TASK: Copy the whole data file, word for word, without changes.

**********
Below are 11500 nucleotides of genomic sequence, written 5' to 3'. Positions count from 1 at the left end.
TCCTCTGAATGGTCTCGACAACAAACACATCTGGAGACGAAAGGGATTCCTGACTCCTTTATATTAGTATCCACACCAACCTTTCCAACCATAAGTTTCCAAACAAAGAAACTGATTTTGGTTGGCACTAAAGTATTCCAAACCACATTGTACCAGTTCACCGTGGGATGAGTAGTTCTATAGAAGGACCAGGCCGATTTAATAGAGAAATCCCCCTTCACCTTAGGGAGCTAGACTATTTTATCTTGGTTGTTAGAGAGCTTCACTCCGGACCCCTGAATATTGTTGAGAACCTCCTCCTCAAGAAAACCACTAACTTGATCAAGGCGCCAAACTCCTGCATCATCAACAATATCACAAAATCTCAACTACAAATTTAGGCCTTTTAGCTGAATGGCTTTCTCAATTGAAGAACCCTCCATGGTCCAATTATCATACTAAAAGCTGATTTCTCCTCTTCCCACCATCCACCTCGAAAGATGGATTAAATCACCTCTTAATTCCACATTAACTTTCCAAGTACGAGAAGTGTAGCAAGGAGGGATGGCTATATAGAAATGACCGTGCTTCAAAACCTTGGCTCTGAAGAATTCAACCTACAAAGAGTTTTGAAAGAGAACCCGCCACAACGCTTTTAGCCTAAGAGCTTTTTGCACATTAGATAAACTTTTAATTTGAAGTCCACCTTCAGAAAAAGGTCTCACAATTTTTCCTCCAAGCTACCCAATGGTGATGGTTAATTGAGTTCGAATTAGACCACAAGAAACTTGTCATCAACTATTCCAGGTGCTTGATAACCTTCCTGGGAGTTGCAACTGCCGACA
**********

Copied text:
Below are 11500 nucleotides of genomic sequence, written 5' to 3'. Positions count from 1 at the left end.
TCCTCTGAATGGTCTCGACAACAAACACATCTGGAGACGAAAGGGATTCCTGACTCCTTTATATTAGTATCCACACCAACCTTTCCAACCATAAGTTTCCAAACAAAGAAACTGATTTTGGTTGGCACTAAAGTATTCCAAACCACATTGTACCAGTTCACCGTGGGATGAGTAGTTCTATAGAAGGACCAGGCCGATTTAATAGAGAAATCCCCCTTCACCTTAGGGAGCTAGACTATTTTATCTTGGTTGTTAGAGAGCTTCACTCCGGACCCCTGAATATTGTTGAGAACCTCCTCCTCAAGAAAACCACTAACTTGATCAAGGCGCCAAACTCCTGCATCATCAACAATATCACAAAATCTCAACTACAAATTTAGGCCTTTTAGCTGAATGGCTTTCTCAATTGAAGAACCCTCCATGGTCCAATTATCATACTAAAAGCTGATTTCTCCTCTTCCCACCATCCACCTCGAAAGATGGATTAAATCACCTCTTAATTCCACATTAACTTTCCAAGTACGAGAAGTGTAGCAAGGAGGGATGGCTATATAGAAATGACCGTGCTTCAAAACCTTGGCTCTGAAGAATTCAACCTACAAAGAGTTTTGAAAGAGAACCCGCCACAACGCTTTTAGCCTAAGAGCTTTTTGCACATTAGATAAACTTTTAATTTGAAGTCCACCTTCAGAAAAAGGTCTCACAATTTTTCCTCCAAGCTACCCAATGGTGATGGTTAATTGAGTTCGAATTAGACCACAAGAAACTTGTCATCAACTATTCCAGGTGCTTGATAACCTTCCTGGGAGTTGCAACTGCCGACA